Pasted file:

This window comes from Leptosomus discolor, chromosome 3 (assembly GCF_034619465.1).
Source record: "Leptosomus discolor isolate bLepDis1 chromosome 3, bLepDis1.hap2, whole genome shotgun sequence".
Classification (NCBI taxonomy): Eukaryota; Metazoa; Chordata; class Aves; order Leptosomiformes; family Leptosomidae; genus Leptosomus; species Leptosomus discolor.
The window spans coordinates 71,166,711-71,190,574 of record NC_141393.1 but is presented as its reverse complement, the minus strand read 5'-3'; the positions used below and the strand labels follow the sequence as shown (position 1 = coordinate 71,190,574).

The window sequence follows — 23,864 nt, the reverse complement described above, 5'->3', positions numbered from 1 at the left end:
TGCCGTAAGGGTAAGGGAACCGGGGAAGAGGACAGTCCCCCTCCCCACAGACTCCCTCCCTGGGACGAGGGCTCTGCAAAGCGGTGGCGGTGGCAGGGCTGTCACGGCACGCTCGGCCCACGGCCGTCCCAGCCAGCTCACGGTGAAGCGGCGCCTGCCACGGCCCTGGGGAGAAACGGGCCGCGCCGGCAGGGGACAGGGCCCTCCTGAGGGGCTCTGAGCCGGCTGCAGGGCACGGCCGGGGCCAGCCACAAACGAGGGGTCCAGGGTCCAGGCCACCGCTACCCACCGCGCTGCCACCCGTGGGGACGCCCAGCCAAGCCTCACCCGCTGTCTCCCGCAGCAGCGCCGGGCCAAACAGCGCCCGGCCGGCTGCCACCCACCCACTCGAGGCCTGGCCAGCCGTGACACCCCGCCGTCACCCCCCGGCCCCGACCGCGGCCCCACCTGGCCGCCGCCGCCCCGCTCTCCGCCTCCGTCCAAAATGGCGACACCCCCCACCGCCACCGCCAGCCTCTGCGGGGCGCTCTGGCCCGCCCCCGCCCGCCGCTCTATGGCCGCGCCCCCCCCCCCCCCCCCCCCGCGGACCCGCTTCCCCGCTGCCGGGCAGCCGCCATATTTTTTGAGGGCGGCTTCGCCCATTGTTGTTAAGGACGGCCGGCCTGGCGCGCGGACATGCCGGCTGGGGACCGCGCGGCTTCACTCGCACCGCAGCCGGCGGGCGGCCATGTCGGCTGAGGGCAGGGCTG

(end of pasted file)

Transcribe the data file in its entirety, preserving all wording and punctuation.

This window comes from Leptosomus discolor, chromosome 3 (assembly GCF_034619465.1).
Source record: "Leptosomus discolor isolate bLepDis1 chromosome 3, bLepDis1.hap2, whole genome shotgun sequence".
Classification (NCBI taxonomy): Eukaryota; Metazoa; Chordata; class Aves; order Leptosomiformes; family Leptosomidae; genus Leptosomus; species Leptosomus discolor.
The window spans coordinates 71,166,711-71,190,574 of record NC_141393.1 but is presented as its reverse complement, the minus strand read 5'-3'; the positions used below and the strand labels follow the sequence as shown (position 1 = coordinate 71,190,574).

The window sequence follows — 23,864 nt, the reverse complement described above, 5'->3', positions numbered from 1 at the left end:
TGCCGTAAGGGTAAGGGAACCGGGGAAGAGGACAGTCCCCCTCCCCACAGACTCCCTCCCTGGGACGAGGGCTCTGCAAAGCGGTGGCGGTGGCAGGGCTGTCACGGCACGCTCGGCCCACGGCCGTCCCAGCCAGCTCACGGTGAAGCGGCGCCTGCCACGGCCCTGGGGAGAAACGGGCCGCGCCGGCAGGGGACAGGGCCCTCCTGAGGGGCTCTGAGCCGGCTGCAGGGCACGGCCGGGGCCAGCCACAAACGAGGGGTCCAGGGTCCAGGCCACCGCTACCCACCGCGCTGCCACCCGTGGGGACGCCCAGCCAAGCCTCACCCGCTGTCTCCCGCAGCAGCGCCGGGCCAAACAGCGCCCGGCCGGCTGCCACCCACCCACTCGAGGCCTGGCCAGCCGTGACACCCCGCCGTCACCCCCCGGCCCCGACCGCGGCCCCACCTGGCCGCCGCCGCCCCGCTCTCCGCCTCCGTCCAAAATGGCGACACCCCCCACCGCCACCGCCAGCCTCTGCGGGGCGCTCTGGCCCGCCCCCGCCCGCCGCTCTATGGCCGCGCCCCCCCCCCCCCCCCCCCCGCGGACCCGCTTCCCCGCTGCCGGGCAGCCGCCATATTTTTTGAGGGCGGCTTCGCCCATTGTTGTTAAGGACGGCCGGCCTGGCGCGCGGACATGCCGGCTGGGGACCGCGCGGCTTCACTCGCACCGCAGCCGGCGGGCGGCCATGTCGGCTGAGGGCAGGGCTG